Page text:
From the desk of Chris Barbera at Jesus the Liberator

August 19, 2020

Prison Theology takes into account the power of words and the emotion and thought behind them.  When people in prison do not construct a reasoned and researched theological position, we do not judge them or discredit their insight.  Neither do we discredit or judge the parables of Jesus or the short insights into wisdom of the Book of Proverbs

In our new book, More to this Confession: Relational Prison Theology, I give examples of insights and parables in our introduction.  I write about the depth of feeling and the intuitive aspect of knowledge.  For example, an anonymous inmate wrote this succession of words:


“Explosive anger”

“Attica and 3rd world poverty”

“Collective act”

Taken together, these words poetically sum up a historical moment and worldview of liberation coming from the grassroots.  These words could have been spoken by a prophet.  Do churches or universities exhibit this depth of power?

August 11, 2020

“The lord whose oracle is in Delphi neither reveals nor conceals but signifies.”  Heraclitus 

What does Prison Theology signify?  That life exists within captivity and oppression and suffering?  That the life born of that possesses a depth of love and resilience not felt in polite society?  That the seeds of transforming the world are deep underneath and unseen?  It is this and more.

Paul wrote to the Ephesians, the city of Heraclitus, as a “prisoner of Christ Jesus for the sake of you Gentiles.” (1:1) He was signifying the unifying power of Christ Jesus to a diverse, cultural, and urbane city.  Paul, a Jew, became a Christian.  He would become neither Jew nor Gentile.  As a prisoner he would become free.

Prisoners in 21st century America are signifying that if freedom can occur in captivity, then it can occur outside captivity.

August 5, 2020

Q Anon is a conspiracy movement that protests unseen “powers and principalities” while supporting a primary power and principality – Trump.  Martin Luther protested the “powers and principalities” of the Catholic Church while encouraging German peasants to support the German nobility.  John Calvin advocated for a Christian government.  If people believe they are moral, then oftentimes they want that morality to attain power.  

Some primary aspects of religious or pseudo-religious organizations are shared experiences, values and vision.  These distinguish a community from the rest of the world.  A special designation of “chosen or special or superior” may poison that community.  It would then degenerate into a cult or what Dr. Martin Luther King called many modern religious structures – a “glorified social club.”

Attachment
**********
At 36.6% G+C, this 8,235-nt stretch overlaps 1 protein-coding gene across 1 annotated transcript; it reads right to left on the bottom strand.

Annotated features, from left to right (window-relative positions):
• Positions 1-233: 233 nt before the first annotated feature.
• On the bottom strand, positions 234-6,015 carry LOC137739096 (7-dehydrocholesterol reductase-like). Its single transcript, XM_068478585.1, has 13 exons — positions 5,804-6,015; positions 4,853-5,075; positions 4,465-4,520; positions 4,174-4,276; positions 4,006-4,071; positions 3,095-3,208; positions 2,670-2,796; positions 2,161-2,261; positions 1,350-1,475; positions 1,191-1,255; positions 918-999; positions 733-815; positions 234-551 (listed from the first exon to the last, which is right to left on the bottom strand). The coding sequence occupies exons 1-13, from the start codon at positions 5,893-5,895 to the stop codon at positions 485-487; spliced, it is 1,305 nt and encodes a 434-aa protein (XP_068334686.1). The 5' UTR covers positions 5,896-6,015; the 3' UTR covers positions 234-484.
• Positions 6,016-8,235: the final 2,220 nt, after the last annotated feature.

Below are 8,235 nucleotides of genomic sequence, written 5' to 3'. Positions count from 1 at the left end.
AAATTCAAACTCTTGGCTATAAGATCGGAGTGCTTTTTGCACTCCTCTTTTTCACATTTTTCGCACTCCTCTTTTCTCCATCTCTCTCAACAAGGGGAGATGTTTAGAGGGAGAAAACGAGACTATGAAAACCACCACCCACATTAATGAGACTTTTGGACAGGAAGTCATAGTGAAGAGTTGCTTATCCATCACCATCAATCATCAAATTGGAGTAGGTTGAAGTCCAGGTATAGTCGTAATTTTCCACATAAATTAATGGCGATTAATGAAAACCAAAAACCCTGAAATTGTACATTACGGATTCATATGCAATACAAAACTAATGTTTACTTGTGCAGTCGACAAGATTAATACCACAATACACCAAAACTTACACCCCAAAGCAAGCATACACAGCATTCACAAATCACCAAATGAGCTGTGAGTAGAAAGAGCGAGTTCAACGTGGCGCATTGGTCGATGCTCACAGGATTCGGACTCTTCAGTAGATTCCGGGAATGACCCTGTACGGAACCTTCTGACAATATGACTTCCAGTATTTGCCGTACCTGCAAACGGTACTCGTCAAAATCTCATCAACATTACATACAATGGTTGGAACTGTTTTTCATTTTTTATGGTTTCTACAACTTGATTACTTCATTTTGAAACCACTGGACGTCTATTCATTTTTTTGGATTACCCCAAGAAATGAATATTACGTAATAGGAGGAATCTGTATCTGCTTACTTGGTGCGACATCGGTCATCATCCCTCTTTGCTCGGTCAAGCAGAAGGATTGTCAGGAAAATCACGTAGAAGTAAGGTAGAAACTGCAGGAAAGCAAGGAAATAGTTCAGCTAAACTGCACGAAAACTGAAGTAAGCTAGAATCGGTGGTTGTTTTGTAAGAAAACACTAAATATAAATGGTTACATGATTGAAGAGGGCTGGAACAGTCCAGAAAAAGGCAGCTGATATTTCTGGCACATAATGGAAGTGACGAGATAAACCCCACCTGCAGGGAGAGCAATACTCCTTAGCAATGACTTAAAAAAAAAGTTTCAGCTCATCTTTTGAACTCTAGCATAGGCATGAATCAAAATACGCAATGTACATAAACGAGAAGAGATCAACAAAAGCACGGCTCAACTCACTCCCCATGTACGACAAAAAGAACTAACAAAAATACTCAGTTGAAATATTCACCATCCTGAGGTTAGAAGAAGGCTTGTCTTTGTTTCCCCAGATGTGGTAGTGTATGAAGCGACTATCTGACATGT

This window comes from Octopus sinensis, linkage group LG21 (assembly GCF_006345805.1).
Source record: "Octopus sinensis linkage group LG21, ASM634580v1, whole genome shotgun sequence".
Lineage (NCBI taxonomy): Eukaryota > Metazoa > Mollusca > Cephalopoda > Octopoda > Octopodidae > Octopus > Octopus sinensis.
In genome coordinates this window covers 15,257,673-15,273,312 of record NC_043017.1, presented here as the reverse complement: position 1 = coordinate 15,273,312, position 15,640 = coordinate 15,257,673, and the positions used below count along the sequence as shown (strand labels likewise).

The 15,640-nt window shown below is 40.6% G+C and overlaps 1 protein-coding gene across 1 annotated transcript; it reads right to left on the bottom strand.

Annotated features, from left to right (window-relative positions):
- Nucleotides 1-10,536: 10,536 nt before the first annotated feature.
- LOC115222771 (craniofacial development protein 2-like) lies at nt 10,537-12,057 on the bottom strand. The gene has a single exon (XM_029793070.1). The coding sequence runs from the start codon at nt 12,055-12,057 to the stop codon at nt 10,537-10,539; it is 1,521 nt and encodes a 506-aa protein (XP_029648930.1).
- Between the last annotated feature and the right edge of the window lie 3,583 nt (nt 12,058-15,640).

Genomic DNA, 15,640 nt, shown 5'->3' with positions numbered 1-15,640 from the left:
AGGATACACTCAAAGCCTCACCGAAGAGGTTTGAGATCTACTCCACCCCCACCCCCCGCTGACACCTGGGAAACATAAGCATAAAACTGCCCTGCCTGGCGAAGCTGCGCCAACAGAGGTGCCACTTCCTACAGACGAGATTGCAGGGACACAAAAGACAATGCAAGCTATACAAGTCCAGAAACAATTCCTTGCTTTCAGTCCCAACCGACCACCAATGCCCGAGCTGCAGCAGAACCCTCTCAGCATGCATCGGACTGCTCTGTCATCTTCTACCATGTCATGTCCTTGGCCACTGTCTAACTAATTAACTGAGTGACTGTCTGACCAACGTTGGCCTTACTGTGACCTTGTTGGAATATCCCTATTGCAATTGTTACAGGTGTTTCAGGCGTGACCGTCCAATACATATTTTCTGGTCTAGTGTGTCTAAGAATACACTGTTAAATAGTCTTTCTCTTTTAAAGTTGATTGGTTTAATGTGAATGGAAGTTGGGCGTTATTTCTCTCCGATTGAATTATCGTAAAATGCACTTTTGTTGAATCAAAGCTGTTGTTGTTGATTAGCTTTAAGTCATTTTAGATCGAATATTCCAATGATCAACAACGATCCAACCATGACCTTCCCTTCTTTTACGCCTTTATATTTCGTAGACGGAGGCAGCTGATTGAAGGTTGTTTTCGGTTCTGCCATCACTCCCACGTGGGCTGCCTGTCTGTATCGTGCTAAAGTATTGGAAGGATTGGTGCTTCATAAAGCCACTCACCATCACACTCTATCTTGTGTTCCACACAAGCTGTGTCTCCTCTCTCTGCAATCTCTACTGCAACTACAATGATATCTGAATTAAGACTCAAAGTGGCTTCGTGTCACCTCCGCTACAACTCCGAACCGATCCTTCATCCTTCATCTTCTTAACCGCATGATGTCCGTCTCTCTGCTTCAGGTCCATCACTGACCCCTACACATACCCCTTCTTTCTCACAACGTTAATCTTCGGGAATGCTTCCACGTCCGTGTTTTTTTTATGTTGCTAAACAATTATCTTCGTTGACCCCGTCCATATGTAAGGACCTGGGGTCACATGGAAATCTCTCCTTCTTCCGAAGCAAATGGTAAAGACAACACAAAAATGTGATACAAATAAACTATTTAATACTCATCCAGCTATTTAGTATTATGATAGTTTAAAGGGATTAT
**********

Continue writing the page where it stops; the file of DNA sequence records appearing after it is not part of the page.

At Jesus the Liberator, we believe that humility, sacrifice and service are core values of the Christian life and message.  We conceive of power as emanating from the liberation from suffering.  Within that is wisdom.  It preserves us from the hubris of empire.  It also squarely aligns us with the proper aspect of protest within the Christian example. We are separate only because moral society deems us “criminal” which means “immoral.”  But Jesus was considered the same.

July 29, 2020

One aspect of our nonprofit model has been to form and sustain spiritual community.  We have done this by creating a “life-line” with people incarcerated and by working with prison chaplains.  That connection is maintained by people on the outside.  The community is based in the “word.”  The word is the meaningful dialogue between “us and them.”  It is also the dialogue between “self and God” where people listen and speak to the “still small voice within.”  People often hear the “still small voice within” by reading.  There is a dialogue between the author and the reader.  The dialogue is expressed through reading and writing.  

One of the foundations of education is literacy.  We encourage people to read and then provide them the books free of charge.  We emotionally support them and give feedback and insights.  We do not judge but we enhance and guide and facilitate.  

Jesus claimed that “freely you have been given, freely you shall give.”  Within a society motivated by the accumulation of wealth and goods, we labor for free and distribute books for free.  Many of our books have been freely donated.  Below is an excerpt from our recent publication that testifies to one of our witnesses.

“Rev. Dr. Douglas Gilbert was a Presbyterian minister and medical doctor who greatly influenced our thinking about the interrelation between body and mind and spirituality and addiction (Meister Eckhart and brain chemistry for example).  When he passed on, he bequeathed his great theological library to us which over time (especially within this house) we have shared freely with hundreds of prison inmates.”